Private credit is ‘solution capital’

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Since India’s private-credit-to-GDP ratio is among the lowest in the world, the space has immense growth potential making it an attractive destination for private players and their capital.Since India’s private-credit-to-GDP ratio is among the lowest in the world, the space has immense growth potential making it an attractive destination for private players and their capital.

By L Viswanathan & Sangita John

Private credit is the fastest-growing institutional asset class in the world, which has greatly evolved since the 2008-09 financial crisis to firmly establish itself as major source of finance for any economy. In India, following the continued bank NPAs and the NBFC crisis, private credit has started playing a key role for corporates.

It is widely acknowledged that a gap exists between India’s projected economic growth and the availability of sufficient credit required to move the real economy. We are seeing early signs of private credit players swooping down in a big way to fill this gap in the market that got created on account of regulations that restrict banks and the NBFCs. There are several situations where private credit players are coming in to provide capital. They complement the pivotal role played by Indian banks by providing them with their exits or take outs, resulting in banks getting their capital back.

The main attractiveness of private credit, or direct lending to middle-market asset class, lies in its ability to be customised according to a company’s risk-return portfolio. It is this risk-reward appetite of a business that draws private capital, and where regulated entities, governed by regulatory norms, find it difficult to provide that type of capital. Regulatory restrictions often prohibit banks from providing acquisition financing, lending against capital market instruments or real estate. Lenders have also become more conservative in the deployment of funds due to high NPA levels. On the other hand, borrowers find private capital more nimble as they can be deployed to finance stressed assets, have lower cost of funds, and operate within a market based but more limited regulatory framework on account of a paved compliance threshold for instance unlisted debt securities.

Borrowers are essential stakeholders in the general credit ecosystem. The availability of an assorted range of private credit gives borrowers the flexibility to pick and customise a credit solution that best suit their needs. The sustainability of private credit system has been enhanced after India enacted the Indian Bankruptcy Code (IBC) that gave borrowers greater access to different types of capital. Hectic activity in the last five years in the private credit market prove private capital players have become confident since the birth of IBC. The Indian legal regime had traditionally been friendly towards banks and other regulated entities, which is reflected in their preferred access to debt recovery tribunal, SARFAESI etc. But IBC created a level playing field for private credit providers by giving them access to the NCLT regime. Inevitably, private credit providers work with a certainty of outcome—either positive or negative—and have a ring-fenced approach towards lending. These providers also impose a degree of control allowing them to chart the destiny of the credit.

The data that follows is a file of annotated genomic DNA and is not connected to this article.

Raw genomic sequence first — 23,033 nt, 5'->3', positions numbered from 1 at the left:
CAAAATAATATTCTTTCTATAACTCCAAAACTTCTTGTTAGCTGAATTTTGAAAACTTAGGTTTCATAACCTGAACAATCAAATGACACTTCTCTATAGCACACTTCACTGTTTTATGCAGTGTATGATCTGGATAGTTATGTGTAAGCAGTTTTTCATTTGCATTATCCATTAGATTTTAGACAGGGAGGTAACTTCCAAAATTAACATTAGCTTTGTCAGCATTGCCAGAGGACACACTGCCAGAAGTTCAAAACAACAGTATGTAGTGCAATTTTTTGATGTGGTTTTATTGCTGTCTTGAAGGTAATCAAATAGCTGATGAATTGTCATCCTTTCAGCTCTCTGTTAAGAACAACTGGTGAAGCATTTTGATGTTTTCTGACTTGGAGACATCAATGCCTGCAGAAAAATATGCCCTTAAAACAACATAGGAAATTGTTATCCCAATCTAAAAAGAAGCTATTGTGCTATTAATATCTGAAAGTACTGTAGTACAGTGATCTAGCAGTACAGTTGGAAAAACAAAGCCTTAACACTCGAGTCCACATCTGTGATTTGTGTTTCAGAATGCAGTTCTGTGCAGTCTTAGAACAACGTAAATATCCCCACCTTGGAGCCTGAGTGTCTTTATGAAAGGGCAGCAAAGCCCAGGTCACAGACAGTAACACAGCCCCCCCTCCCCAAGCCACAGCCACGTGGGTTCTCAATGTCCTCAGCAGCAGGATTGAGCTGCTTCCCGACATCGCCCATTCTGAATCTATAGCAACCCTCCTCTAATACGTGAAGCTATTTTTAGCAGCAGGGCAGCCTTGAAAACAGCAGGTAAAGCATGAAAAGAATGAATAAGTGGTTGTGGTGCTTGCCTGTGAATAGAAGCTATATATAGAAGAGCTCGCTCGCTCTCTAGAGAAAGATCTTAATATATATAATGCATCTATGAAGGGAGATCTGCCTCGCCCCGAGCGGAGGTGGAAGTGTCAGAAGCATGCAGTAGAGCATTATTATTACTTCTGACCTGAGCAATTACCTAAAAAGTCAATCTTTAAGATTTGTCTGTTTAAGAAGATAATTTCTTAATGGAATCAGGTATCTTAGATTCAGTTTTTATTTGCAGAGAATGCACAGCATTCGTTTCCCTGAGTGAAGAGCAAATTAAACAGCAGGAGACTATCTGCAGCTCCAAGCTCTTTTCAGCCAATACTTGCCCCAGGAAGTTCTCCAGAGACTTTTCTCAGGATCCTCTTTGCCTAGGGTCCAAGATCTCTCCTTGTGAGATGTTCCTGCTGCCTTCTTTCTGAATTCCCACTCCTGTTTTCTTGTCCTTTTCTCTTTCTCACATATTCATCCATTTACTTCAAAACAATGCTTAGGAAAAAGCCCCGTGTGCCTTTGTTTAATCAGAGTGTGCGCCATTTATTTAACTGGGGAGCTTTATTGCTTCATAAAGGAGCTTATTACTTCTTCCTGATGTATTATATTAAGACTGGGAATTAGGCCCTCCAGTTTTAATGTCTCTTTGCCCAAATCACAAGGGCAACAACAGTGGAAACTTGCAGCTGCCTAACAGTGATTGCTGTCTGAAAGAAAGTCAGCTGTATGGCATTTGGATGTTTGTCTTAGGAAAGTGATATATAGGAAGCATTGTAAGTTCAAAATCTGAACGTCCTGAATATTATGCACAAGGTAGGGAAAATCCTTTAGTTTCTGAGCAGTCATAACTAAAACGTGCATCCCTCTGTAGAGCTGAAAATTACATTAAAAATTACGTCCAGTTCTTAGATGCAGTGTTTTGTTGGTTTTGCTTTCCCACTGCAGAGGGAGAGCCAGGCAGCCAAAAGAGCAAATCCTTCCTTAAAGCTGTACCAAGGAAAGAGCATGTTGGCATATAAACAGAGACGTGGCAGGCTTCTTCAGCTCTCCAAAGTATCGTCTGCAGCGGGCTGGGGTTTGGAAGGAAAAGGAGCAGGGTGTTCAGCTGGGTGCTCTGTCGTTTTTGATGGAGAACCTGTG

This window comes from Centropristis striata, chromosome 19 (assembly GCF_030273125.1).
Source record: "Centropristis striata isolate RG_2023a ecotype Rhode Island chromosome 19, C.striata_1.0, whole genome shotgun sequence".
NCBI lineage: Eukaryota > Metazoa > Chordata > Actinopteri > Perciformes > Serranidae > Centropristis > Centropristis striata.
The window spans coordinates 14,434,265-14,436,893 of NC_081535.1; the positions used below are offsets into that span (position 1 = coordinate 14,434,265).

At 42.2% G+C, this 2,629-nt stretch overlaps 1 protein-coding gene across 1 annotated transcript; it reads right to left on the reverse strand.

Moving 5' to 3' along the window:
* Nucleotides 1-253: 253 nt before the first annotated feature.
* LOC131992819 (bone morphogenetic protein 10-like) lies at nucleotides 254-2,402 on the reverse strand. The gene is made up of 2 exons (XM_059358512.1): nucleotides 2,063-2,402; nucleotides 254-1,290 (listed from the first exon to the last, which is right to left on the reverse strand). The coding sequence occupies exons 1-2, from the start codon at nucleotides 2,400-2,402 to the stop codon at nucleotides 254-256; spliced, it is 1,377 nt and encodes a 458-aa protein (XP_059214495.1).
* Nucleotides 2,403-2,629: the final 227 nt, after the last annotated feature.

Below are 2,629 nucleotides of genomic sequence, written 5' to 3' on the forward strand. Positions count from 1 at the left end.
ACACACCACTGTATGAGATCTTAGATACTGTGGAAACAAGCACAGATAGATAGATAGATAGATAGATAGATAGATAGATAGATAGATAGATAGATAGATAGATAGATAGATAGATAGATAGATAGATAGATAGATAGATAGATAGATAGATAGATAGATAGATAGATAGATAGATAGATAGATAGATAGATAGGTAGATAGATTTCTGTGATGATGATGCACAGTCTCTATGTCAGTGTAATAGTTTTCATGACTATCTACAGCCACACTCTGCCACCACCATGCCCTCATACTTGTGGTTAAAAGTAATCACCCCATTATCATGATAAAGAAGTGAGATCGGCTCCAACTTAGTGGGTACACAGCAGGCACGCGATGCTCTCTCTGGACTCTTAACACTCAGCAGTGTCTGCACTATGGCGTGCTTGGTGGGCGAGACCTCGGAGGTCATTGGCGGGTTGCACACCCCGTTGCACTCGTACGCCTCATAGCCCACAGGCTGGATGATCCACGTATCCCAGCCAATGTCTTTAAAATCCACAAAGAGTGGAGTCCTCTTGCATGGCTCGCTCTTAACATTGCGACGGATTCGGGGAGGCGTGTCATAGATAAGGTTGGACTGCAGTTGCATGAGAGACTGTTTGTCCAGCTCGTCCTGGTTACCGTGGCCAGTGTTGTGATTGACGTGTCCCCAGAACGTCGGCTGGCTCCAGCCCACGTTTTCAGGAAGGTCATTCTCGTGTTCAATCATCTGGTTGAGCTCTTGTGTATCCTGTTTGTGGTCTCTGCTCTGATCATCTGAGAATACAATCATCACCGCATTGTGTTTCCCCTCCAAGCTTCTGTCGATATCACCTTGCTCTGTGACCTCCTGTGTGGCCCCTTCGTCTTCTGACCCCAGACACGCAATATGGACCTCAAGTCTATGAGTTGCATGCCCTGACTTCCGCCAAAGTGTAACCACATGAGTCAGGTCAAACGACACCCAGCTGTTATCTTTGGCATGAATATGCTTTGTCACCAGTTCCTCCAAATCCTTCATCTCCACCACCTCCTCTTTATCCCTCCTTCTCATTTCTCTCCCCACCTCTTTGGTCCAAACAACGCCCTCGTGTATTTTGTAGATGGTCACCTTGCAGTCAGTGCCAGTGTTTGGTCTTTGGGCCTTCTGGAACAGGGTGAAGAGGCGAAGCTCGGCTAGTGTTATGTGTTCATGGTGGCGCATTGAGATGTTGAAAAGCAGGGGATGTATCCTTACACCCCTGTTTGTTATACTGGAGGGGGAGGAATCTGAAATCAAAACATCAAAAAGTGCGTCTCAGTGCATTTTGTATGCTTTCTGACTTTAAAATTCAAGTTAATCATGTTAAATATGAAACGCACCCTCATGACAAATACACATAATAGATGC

Since India’s private-credit-to-GDP ratio is among the lowest in the world, the space has immense growth potential making it an attractive destination for private players and their capital. Notwithstanding the economic weather, private credit will prosper in India, supported by an ever-evolving regulatory environment. The terms for end use of private debt availed from sources of capital or platforms like FPIs or Alternate Investment Funds (AIFs) offer a conducive route to private credit players to cater to the capital needs of Indian corporates in a regulatory-complaint manner including for purposes which banks are restricted to provide debt. Even in the distressed debt space, the combination of AIFs and Asset Reconstruction Companies (ARCs) can provide the necessary take-outs for the Indian banks. However, there are limitations on the end use of private debt raised from such entities as well—for example, purchase of land falls under the negative list of activities that can be financed by an FPI. Besides the progress in regulatory environment, enforcement regime has also brought in a lot of parity to the private capital providers. India has done very well in giving various options to private capital providers to come in and participate.

Foreign debt is subject to certain regulatory constraints in the form of maturity requirements, concentration limits and restrictions on repatriation of proceeds (for instance no more than 25% of the principal amount of debt raised from FPIs through the voluntary retention route can be repatriated within the committed retention period). Further, recourse to SARFAESI is not available for non-notified NBFCs, subscribers to unlisted or unsecured non-convertible debentures. Private credit deals should be structured to comply with rather than overcome these requirements.

Mitigants which may be considered include cash trap arrangements or switching over to different instrument or a different platform. In addition, infrastructure projects often carry an element of risk as they are implemented through SPVs, which initially have no assets. Investor risk in such projects remain high until the time they start generating revenue.

Structuring of a deal depends on the deal economics. The simplest principle for any credit will be to stay closer to the assets. Private credit providers can play an important role in providing solution capital for several corporates.

The authors are Partners, Cyril Amarchand Mangaldas
Views are personal

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